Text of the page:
…the lander’s inertial measurement unit, which measures rotation, became saturated (unable to take higher readings) for about one second. This saturation, coupled with data from the navigation computer, generated an altitude reading that was negative, or below ground level. This caused the premature release of the parachute and back shell. The braking thrusters then fired for about three seconds rather than the expected 30 seconds, followed by the activation of ground systems as if the vehicle had already landed. In reality, it was still at an altitude of 3.7 km
Link to the official report in this article
Around three minutes after atmospheric entry the parachute deployed, but the module experienced unexpected high rotation rates. This resulted in a brief ‘saturation’ – where the expected measurement range is exceeded – of the Inertial Measurement Unit, which measures the lander’s rotation rate.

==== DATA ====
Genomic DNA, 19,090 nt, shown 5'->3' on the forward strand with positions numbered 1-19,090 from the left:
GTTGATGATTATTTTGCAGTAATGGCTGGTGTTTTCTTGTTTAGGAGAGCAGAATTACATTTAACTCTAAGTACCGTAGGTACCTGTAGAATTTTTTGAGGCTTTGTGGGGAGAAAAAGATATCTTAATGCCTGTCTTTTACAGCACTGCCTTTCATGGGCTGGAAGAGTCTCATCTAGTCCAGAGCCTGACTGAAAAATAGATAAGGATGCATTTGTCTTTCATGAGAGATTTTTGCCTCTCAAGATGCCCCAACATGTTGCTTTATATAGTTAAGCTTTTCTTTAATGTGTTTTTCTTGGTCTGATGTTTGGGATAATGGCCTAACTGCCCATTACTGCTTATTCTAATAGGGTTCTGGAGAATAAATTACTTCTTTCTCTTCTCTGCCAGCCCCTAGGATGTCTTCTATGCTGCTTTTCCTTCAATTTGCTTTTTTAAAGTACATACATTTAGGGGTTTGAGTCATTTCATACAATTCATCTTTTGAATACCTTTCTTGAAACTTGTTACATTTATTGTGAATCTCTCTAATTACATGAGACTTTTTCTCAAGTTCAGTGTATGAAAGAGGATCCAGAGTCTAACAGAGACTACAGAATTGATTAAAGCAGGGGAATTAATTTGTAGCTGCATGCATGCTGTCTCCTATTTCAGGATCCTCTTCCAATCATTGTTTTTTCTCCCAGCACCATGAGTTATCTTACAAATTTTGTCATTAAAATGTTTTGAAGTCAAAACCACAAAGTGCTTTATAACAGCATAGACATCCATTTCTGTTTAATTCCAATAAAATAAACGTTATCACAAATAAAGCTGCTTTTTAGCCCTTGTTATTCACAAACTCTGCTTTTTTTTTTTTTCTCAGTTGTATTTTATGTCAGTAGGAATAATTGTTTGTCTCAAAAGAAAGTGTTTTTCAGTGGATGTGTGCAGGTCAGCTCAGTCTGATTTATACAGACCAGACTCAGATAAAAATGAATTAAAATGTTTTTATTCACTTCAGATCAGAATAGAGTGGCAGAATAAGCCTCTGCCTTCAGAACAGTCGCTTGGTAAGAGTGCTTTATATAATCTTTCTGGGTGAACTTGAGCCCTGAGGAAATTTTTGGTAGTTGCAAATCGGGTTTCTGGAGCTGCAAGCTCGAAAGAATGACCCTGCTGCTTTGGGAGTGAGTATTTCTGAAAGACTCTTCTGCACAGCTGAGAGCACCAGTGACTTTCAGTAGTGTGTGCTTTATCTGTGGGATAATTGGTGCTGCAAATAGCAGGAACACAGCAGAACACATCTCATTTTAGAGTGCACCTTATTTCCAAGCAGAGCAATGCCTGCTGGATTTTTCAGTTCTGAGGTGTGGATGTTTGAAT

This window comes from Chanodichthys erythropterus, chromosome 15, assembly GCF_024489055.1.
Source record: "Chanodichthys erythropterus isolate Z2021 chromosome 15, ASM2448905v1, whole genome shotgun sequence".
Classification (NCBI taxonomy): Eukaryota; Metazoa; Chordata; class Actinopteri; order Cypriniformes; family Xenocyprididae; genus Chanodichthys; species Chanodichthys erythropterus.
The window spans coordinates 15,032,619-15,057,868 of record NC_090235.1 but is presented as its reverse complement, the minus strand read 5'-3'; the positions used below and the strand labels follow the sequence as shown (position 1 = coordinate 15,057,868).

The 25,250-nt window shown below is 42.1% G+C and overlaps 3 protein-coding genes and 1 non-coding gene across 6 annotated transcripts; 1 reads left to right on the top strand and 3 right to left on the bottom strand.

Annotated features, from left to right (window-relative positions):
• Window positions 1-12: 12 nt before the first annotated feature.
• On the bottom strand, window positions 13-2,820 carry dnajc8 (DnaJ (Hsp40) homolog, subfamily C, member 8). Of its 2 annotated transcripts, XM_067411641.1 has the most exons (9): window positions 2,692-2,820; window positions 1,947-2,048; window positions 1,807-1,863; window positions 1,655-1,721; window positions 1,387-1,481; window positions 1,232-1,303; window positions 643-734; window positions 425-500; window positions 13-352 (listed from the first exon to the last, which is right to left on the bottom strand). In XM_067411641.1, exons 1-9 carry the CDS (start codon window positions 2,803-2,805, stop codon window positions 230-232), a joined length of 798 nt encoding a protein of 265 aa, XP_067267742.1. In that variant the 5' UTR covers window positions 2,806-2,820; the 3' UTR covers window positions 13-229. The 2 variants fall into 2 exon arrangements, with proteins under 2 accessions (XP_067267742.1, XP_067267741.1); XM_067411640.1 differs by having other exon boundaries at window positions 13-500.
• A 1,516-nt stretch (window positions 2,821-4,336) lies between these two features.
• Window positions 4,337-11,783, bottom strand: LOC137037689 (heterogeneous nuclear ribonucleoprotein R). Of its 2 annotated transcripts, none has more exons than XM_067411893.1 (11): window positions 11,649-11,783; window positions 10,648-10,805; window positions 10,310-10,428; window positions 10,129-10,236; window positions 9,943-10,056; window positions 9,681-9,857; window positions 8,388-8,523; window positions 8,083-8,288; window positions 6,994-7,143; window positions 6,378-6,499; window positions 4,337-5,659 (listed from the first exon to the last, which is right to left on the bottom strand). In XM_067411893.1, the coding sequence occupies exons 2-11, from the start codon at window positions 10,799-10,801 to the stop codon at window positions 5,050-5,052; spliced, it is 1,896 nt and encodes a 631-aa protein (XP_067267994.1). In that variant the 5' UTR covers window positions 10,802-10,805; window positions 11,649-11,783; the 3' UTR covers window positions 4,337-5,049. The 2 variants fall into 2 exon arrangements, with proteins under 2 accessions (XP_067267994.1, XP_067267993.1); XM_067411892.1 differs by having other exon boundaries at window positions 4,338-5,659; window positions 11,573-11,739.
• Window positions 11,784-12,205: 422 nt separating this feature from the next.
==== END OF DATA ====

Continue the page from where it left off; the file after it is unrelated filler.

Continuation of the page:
The saturation resulted in a large attitude estimation error by the guidance, navigation and control system software. The incorrect attitude estimate, when combined with the later radar measurements, resulted in the computer calculating that it was below ground level.